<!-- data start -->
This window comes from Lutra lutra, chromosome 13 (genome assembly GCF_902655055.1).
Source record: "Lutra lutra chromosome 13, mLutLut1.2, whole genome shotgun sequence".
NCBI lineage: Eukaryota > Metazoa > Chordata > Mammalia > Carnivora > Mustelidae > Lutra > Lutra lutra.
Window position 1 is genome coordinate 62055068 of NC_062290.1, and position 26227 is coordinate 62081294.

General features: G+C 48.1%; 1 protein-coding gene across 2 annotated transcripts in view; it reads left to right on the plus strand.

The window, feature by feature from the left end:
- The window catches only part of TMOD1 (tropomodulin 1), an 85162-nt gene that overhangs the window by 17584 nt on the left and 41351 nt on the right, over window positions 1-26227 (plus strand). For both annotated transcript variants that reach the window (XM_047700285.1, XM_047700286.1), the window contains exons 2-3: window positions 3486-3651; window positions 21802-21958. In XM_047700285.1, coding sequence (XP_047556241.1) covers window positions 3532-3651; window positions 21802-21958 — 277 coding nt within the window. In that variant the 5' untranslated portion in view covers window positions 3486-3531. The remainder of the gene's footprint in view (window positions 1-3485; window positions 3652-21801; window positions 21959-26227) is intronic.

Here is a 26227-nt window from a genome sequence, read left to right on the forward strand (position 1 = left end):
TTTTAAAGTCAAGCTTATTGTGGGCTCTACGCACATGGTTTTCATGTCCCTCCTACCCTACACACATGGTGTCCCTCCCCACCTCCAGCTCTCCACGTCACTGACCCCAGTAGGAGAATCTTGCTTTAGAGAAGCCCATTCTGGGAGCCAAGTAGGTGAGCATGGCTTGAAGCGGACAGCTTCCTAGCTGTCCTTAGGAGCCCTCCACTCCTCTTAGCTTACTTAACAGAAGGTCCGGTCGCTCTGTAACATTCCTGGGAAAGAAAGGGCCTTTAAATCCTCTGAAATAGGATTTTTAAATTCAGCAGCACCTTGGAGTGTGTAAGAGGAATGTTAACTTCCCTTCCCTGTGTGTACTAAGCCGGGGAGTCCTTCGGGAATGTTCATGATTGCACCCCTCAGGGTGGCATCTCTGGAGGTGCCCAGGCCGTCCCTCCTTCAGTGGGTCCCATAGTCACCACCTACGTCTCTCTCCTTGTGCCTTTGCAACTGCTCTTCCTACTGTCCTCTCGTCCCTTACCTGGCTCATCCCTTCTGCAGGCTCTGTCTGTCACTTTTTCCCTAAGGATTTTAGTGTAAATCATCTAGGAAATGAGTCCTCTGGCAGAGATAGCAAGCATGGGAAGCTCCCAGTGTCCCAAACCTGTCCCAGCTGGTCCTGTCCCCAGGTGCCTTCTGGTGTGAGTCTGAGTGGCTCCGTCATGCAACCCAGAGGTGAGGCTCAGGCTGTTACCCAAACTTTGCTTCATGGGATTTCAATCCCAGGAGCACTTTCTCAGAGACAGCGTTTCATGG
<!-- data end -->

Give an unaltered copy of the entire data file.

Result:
This window comes from Lutra lutra, chromosome 13 (genome assembly GCF_902655055.1).
Source record: "Lutra lutra chromosome 13, mLutLut1.2, whole genome shotgun sequence".
NCBI lineage: Eukaryota > Metazoa > Chordata > Mammalia > Carnivora > Mustelidae > Lutra > Lutra lutra.
Window position 1 is genome coordinate 62055068 of NC_062290.1, and position 26227 is coordinate 62081294.

General features: G+C 48.1%; 1 protein-coding gene across 2 annotated transcripts in view; it reads left to right on the plus strand.

The window, feature by feature from the left end:
- The window catches only part of TMOD1 (tropomodulin 1), an 85162-nt gene that overhangs the window by 17584 nt on the left and 41351 nt on the right, over window positions 1-26227 (plus strand). For both annotated transcript variants that reach the window (XM_047700285.1, XM_047700286.1), the window contains exons 2-3: window positions 3486-3651; window positions 21802-21958. In XM_047700285.1, coding sequence (XP_047556241.1) covers window positions 3532-3651; window positions 21802-21958 — 277 coding nt within the window. In that variant the 5' untranslated portion in view covers window positions 3486-3531. The remainder of the gene's footprint in view (window positions 1-3485; window positions 3652-21801; window positions 21959-26227) is intronic.

Here is a 26227-nt window from a genome sequence, read left to right on the forward strand (position 1 = left end):
TTTTAAAGTCAAGCTTATTGTGGGCTCTACGCACATGGTTTTCATGTCCCTCCTACCCTACACACATGGTGTCCCTCCCCACCTCCAGCTCTCCACGTCACTGACCCCAGTAGGAGAATCTTGCTTTAGAGAAGCCCATTCTGGGAGCCAAGTAGGTGAGCATGGCTTGAAGCGGACAGCTTCCTAGCTGTCCTTAGGAGCCCTCCACTCCTCTTAGCTTACTTAACAGAAGGTCCGGTCGCTCTGTAACATTCCTGGGAAAGAAAGGGCCTTTAAATCCTCTGAAATAGGATTTTTAAATTCAGCAGCACCTTGGAGTGTGTAAGAGGAATGTTAACTTCCCTTCCCTGTGTGTACTAAGCCGGGGAGTCCTTCGGGAATGTTCATGATTGCACCCCTCAGGGTGGCATCTCTGGAGGTGCCCAGGCCGTCCCTCCTTCAGTGGGTCCCATAGTCACCACCTACGTCTCTCTCCTTGTGCCTTTGCAACTGCTCTTCCTACTGTCCTCTCGTCCCTTACCTGGCTCATCCCTTCTGCAGGCTCTGTCTGTCACTTTTTCCCTAAGGATTTTAGTGTAAATCATCTAGGAAATGAGTCCTCTGGCAGAGATAGCAAGCATGGGAAGCTCCCAGTGTCCCAAACCTGTCCCAGCTGGTCCTGTCCCCAGGTGCCTTCTGGTGTGAGTCTGAGTGGCTCCGTCATGCAACCCAGAGGTGAGGCTCAGGCTGTTACCCAAACTTTGCTTCATGGGATTTCAATCCCAGGAGCACTTTCTCAGAGACAGCGTTTCATGG